Information for Kiteboarders
In Plymouth, except for Long Beach, kite boarders may set up, launch and kite from any public beach as long as they remain outside designated swim areas.
Kite boarders should follow all state rules and regulations pertaining to the sport and are expected to exhibit common sense.
Long Beach on Warren Avenue has different rules for kiting because rare birds nest on the beach, including the federally threatened piping plover and the state threatened least tern. Restrictions are in effect from April 1 through Sept. 30 to protect them. During this time, kiters are not allowed in or near Management Zones 3 or 4. If there is a plover or tern nest in Zones 1 or 2, kiters must stay at least 200 yards away from it and/or the chicks. You may speak with a Natural Resources Officer at Long Beach to determine exactly where you can go, or, to be safe, avoid landing on or flying your kite over the northwestern two-thirds of the spit.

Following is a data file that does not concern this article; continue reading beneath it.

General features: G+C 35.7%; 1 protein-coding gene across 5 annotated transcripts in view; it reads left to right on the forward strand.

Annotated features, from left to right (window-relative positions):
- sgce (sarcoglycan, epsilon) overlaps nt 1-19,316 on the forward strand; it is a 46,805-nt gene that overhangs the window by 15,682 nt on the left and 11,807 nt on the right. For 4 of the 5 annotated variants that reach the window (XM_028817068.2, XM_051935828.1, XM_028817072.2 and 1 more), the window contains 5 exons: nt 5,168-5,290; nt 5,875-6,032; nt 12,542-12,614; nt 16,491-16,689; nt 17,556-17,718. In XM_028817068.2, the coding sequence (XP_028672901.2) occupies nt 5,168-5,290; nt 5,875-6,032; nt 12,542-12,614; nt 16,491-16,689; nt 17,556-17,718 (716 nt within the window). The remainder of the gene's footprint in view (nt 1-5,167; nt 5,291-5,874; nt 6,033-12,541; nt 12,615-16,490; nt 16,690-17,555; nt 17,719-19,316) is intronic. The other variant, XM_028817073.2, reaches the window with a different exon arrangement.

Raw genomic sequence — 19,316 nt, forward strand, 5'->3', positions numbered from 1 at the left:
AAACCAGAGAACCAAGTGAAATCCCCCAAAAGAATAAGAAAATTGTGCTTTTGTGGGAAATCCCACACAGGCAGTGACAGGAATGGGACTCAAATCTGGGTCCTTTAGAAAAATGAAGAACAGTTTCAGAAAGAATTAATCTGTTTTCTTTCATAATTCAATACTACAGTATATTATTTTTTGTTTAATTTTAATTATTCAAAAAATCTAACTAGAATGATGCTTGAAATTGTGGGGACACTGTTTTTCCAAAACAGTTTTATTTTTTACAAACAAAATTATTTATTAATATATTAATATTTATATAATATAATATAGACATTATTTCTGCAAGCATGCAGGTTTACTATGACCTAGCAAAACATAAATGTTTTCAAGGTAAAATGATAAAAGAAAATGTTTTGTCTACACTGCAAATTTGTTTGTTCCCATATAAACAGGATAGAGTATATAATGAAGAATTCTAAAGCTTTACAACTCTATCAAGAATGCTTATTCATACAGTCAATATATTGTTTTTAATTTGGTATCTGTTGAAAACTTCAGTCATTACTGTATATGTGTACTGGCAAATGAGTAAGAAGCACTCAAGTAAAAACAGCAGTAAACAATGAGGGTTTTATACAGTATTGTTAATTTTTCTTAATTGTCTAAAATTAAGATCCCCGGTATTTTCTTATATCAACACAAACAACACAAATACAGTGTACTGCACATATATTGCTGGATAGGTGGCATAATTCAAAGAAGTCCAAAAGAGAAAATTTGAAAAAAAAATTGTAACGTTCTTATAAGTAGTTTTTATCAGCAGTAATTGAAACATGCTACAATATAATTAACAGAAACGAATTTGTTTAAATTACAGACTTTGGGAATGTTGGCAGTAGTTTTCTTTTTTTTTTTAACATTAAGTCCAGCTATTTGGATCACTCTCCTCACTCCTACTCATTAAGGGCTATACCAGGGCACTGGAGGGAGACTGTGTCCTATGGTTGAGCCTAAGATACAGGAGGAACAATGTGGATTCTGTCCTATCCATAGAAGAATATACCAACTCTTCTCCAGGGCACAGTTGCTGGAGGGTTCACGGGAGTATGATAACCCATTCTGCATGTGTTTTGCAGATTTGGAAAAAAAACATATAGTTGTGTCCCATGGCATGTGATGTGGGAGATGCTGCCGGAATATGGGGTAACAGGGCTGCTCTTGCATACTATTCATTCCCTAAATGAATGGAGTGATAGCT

For a map of the Long Beach Management areas and a list of rules and regulations, visit http://www.plymouth-ma.gov/sites/plymouthma/files/uploads/plbpamphlet2013.pdf or http://www.plymouth-ma.gov/sites/plymouthma/files/uploads/longbeach.pdf
For all information about Long Beach, visit http://www.plymouth-ma.gov/marine-and-environmental-affairs/pages/long-beach-information
For a plover or tern, danger can come from the sea, the land or the air. If a plover or tern sees a kite of any size above it, it will react as if it is a hawk or other bird that might attack it or its chicks and go into defense mode. This may mean running away from eggs or chicks, leaving them vulnerable to overheating, chilling or being eaten by a predator. It also reduces the time birds can feed and they can become weakened from hunger, starve, or in the case of chicks, grow more slowly.
For a good summary by a kiteboarder on why it’s important to protect piping plovers, visit: http://masskiting.com/forum/general-discussion/piping-plovers
Remember that each kite boarder represents all kiteboarders to non-kiters. Following the rules will keep the sport acceptable to the public, beach managers and bird lovers.